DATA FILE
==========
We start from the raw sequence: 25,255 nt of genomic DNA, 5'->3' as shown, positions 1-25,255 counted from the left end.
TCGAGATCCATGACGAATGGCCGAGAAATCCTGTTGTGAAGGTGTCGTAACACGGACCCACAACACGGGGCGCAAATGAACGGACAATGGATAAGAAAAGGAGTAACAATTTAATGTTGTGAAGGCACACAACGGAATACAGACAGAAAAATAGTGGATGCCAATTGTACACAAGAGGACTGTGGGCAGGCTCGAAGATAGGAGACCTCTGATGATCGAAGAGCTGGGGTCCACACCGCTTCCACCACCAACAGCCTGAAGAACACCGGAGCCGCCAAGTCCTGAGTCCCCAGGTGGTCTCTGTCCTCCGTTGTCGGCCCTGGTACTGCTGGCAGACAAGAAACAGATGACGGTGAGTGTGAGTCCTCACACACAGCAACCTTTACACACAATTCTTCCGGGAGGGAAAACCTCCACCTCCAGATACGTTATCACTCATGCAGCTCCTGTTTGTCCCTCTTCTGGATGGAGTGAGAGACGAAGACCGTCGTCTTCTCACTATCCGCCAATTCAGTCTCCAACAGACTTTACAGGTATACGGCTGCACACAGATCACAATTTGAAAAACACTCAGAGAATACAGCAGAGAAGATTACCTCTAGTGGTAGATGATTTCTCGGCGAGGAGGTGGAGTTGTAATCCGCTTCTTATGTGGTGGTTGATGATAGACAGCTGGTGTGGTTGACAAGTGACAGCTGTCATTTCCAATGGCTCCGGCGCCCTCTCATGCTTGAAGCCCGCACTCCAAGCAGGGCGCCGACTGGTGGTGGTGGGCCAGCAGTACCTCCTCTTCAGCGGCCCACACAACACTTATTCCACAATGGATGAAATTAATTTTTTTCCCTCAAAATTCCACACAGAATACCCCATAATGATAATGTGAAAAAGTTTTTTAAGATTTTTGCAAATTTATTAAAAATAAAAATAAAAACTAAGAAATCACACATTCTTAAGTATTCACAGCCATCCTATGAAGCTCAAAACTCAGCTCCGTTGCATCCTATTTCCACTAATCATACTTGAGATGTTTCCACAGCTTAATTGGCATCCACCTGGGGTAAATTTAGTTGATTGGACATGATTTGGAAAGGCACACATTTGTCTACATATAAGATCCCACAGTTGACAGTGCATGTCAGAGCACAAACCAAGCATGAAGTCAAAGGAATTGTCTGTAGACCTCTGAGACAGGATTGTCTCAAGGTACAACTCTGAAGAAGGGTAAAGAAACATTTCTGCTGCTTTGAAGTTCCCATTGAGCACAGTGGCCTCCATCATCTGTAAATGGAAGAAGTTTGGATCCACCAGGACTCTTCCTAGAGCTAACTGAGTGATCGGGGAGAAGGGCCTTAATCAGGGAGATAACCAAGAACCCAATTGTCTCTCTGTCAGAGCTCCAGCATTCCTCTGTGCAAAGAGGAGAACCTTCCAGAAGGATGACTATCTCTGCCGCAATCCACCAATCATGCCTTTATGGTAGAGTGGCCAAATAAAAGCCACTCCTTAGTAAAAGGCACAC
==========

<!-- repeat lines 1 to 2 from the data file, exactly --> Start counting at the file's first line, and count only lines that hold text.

We start from the raw sequence: 25,255 nt of genomic DNA, 5'->3' as shown, positions 1-25,255 counted from the left end.
TCGAGATCCATGACGAATGGCCGAGAAATCCTGTTGTGAAGGTGTCGTAACACGGACCCACAACACGGGGCGCAAATGAACGGACAATGGATAAGAAAAGGAGTAACAATTTAATGTTGTGAAGGCACACAACGGAATACAGACAGAAAAATAGTGGATGCCAATTGTACACAAGAGGACTGTGGGCAGGCTCGAAGATAGGAGACCTCTGATGATCGAAGAGCTGGGGTCCACACCGCTTCCACCACCAACAGCCTGAAGAACACCGGAGCCGCCAAGTCCTGAGTCCCCAGGTGGTCTCTGTCCTCCGTTGTCGGCCCTGGTACTGCTGGCAGACAAGAAACAGATGACGGTGAGTGTGAGTCCTCACACACAGCAACCTTTACACACAATTCTTCCGGGAGGGAAAACCTCCACCTCCAGATACGTTATCACTCATGCAGCTCCTGTTTGTCCCTCTTCTGGATGGAGTGAGAGACGAAGACCGTCGTCTTCTCACTATCCGCCAATTCAGTCTCCAACAGACTTTACAGGTATACGGCTGCACACAGATCACAATTTGAAAAACACTCAGAGAATACAGCAGAGAAGATTACCTCTAGTGGTAGATGATTTCTCGGCGAGGAGGTGGAGTTGTAATCCGCTTCTTATGTGGTGGTTGATGATAGACAGCTGGTGTGGTTGACAAGTGACAGCTGTCATTTCCAATGGCTCCGGCGCCCTCTCATGCTTGAAGCCCGCACTCCAAGCAGGGCGCCGACTGGTGGTGGTGGGCCAGCAGTACCTCCTCTTCAGCGGCCCACACAACACTTATTCCACAATGGATGAAATTAATTTTTTTCCCTCAAAATTCCACACAGAATACCCCATAATGATAATGTGAAAAAGTTTTTTAAGATTTTTGCAAATTTATTAAAAATAAAAATAAAAACTAAGAAATCACACATTCTTAAGTATTCACAGCCATCCTATGAAGCTCAAAACTCAGCTCCGTTGCATCCTATTTCCACTAATCATACTTGAGATGTTTCCACAGCTTAATTGGCATCCACCTGGGGTAAATTTAGTTGATTGGACATGATTTGGAAAGGCACACATTTGTCTACATATAAGATCCCACAGTTGACAGTGCATGTCAGAGCACAAACCAAGCATGAAGTCAAAGGAATTGTCTGTAGACCTCTGAGACAGGATTGTCTCAAGGTACAACTCTGAAGAAGGGTAAAGAAACATTTCTGCTGCTTTGAAGTTCCCATTGAGCACAGTGGCCTCCATCATCTGTAAATGGAAGAAGTTTGGATCCACCAGGACTCTTCCTAGAGCTAACTGAGTGATCGGGGAGAAGGGCCTTAATCAGGGAGATAACCAAGAACCCAATTGTCTCTCTGTCAGAGCTCCAGCATTCCTCTGTGCAAAGAGGAGAACCTTCCAGAAGGATGACTATCTCTGCCGCAATCCACCAATCATGCCTTTATGGTAGAGTGGCCAAATAAAAGCCACTCCTTAGTAAAAGGCACAC